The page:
Here’s a quick primer on what you should be *really* getting out of your school org experience. Spoiler: It’s not clout.
School organizations have remained a staple of campus life for decades and will probably remain so for the decades to come because of how integral they are to the college experience. For better and for worse, orgs can have a major impact on college life. To some, the campus years are made or broken by their org activities, which is why we always see students who go for that BS Org life.
And even if you don’t see yourself committing 110% of your energy to orgs, there is fun to be had in joining one, or a couple. So, if you’re a freshie looking to join a school org or are feeling that your current organization is not doing it for you, here are some key pillars of the org experience to keep in mind.
JOIN ORGS THAT ALIGN WITH YOUR INTERESTS
As obvious as it sounds, it is important to join organizations that appeal to your skills and interests. Whether it be music, dancing, film, philanthropy, production, performing arts, or more, join an org that you feel is the right fit for you. Sure, you’re free to join orgs that are outside of your comfort zone and explore other possibilities, but there’s an inherent joy in being part of a group that shares the same interests as you.
DON’T JOIN ORGS JUST FOR THE CLOUT
We’ve all seen it before, the orgs that people want to join mainly for the bragging rights or the social status associated with being part of it. But organizations should not just be cliques. You want to join an org because you agree with its mission or the field it focuses on. But clout chase? That’s a no. Orgs should serve a deeper purpose than just boosting your social credit on campus. We guarantee you your social standing on campus will not be a factor to recruiters looking to hire fresh graduates.
JOIN ORGS WHERE YOU FEEL YOU CAN LEARN AND GROW
School organizations aren’t just things you put on your resume to make it look more impressive. There’s something to be gained if you put a good amount of time and effort into orgs. On the professional side, you get to hone certain skills, practice activities that relate to your prospective career, complement your degree with relevant experiences, and even connect with future employers. And personally, orgs give you the chance to meet, interact, and even become friends with students from different degrees and year levels. If you’re going to spend 100 pesos to join an org, might as well do it for one where you feel like you’ll learn a thing or two.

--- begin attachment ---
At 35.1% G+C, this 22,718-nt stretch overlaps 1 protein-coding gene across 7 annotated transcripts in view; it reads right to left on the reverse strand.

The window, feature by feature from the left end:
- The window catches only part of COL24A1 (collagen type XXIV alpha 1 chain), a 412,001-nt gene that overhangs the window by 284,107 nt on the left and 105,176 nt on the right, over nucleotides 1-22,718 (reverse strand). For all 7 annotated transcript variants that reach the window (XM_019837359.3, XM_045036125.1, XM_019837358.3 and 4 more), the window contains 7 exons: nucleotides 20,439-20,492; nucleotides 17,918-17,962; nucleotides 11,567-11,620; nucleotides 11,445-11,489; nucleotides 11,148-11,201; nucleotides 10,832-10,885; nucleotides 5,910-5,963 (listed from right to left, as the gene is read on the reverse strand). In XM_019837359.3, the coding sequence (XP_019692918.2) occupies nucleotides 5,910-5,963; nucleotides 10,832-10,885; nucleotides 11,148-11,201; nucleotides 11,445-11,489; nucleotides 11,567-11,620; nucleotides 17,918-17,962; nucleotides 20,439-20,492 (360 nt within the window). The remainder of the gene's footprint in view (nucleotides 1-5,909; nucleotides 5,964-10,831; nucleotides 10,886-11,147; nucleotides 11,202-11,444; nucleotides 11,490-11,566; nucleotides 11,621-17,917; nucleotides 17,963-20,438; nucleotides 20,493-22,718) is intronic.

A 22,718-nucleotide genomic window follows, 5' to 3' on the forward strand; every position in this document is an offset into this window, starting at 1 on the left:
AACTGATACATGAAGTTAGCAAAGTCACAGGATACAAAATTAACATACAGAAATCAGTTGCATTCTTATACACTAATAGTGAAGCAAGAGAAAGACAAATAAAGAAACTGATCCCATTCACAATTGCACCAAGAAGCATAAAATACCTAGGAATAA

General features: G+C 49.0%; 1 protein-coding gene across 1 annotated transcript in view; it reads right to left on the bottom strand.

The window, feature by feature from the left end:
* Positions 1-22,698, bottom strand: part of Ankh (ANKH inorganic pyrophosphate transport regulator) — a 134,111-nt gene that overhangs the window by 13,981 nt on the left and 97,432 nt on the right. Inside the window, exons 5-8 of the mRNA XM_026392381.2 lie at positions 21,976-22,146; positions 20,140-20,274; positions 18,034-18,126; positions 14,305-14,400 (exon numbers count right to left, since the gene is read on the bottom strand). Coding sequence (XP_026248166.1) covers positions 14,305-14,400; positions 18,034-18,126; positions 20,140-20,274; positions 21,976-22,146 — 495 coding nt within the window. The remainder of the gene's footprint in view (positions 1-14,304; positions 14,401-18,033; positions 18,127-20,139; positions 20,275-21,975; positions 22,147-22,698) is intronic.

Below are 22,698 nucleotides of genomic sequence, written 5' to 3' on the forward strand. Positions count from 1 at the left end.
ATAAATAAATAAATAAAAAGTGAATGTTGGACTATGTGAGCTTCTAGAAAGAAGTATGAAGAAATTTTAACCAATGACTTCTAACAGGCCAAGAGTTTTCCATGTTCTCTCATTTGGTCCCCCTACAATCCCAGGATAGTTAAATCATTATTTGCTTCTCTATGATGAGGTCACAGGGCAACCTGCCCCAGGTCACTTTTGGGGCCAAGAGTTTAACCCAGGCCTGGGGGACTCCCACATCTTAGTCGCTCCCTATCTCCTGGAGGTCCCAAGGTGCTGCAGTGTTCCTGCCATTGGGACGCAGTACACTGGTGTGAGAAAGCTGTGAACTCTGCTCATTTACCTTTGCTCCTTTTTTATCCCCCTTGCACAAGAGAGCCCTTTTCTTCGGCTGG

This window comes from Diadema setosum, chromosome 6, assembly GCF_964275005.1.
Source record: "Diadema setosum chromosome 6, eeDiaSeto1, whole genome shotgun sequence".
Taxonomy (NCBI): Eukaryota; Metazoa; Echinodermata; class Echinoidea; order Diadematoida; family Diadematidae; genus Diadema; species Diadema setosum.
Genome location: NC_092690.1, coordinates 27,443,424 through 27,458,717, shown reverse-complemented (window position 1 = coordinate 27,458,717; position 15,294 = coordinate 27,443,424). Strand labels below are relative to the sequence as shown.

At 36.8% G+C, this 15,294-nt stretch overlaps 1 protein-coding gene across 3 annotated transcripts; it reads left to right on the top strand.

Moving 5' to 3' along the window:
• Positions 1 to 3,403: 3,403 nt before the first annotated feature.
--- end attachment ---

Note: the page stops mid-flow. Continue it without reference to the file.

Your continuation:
DON’T JOIN ORGS THAT PUT MEMBERS IN HARM’S WAY JUST TO FEEL LIKE THEY BELONG
A core trait of any school organization is the sense of community and feeling like you belong. Members should not feel like outsiders at an org and officers should foster a welcoming environment. But the sad reality is that some orgs end up feeling clique-ish or give other members the cold shoulder for refusing to do certain things. You’re supposed to be doing the things you enjoy in orgs, not act like you have to fake it until you make it.
Yes, organizational loyalty is a good quality for any member to have, but attaining that through questionable means is not the vibe. And even if certain tasks or initiations are just voluntary, peer pressure to keep up is real, which will sadly push some members to go beyond what they are comfortable with just to show that they belong. If your org is making you do things that are problematic in the name of org solidarity, that’s a red flag for you to go.
JOIN ORGS THAT MAKE YOU FEEL LIKE PART OF A COMMUNITY
Organizations can be that fun distraction from the hustle and bustle of school. But they shouldn’t be a place where you have to pretend to be someone you’re not just to fit in. The whole point of a college org is to be with people that accept who you are. And that doesn’t mean every member of the group should be besties with you, but you shouldn’t feel like an outsider to people who are supposed to share similarities with you. So, find your tribe where you feel encouraged and inspired to do the things you enjoy.
Continue Reading: Lessons From Former Org-Active Gen Z Student Leaders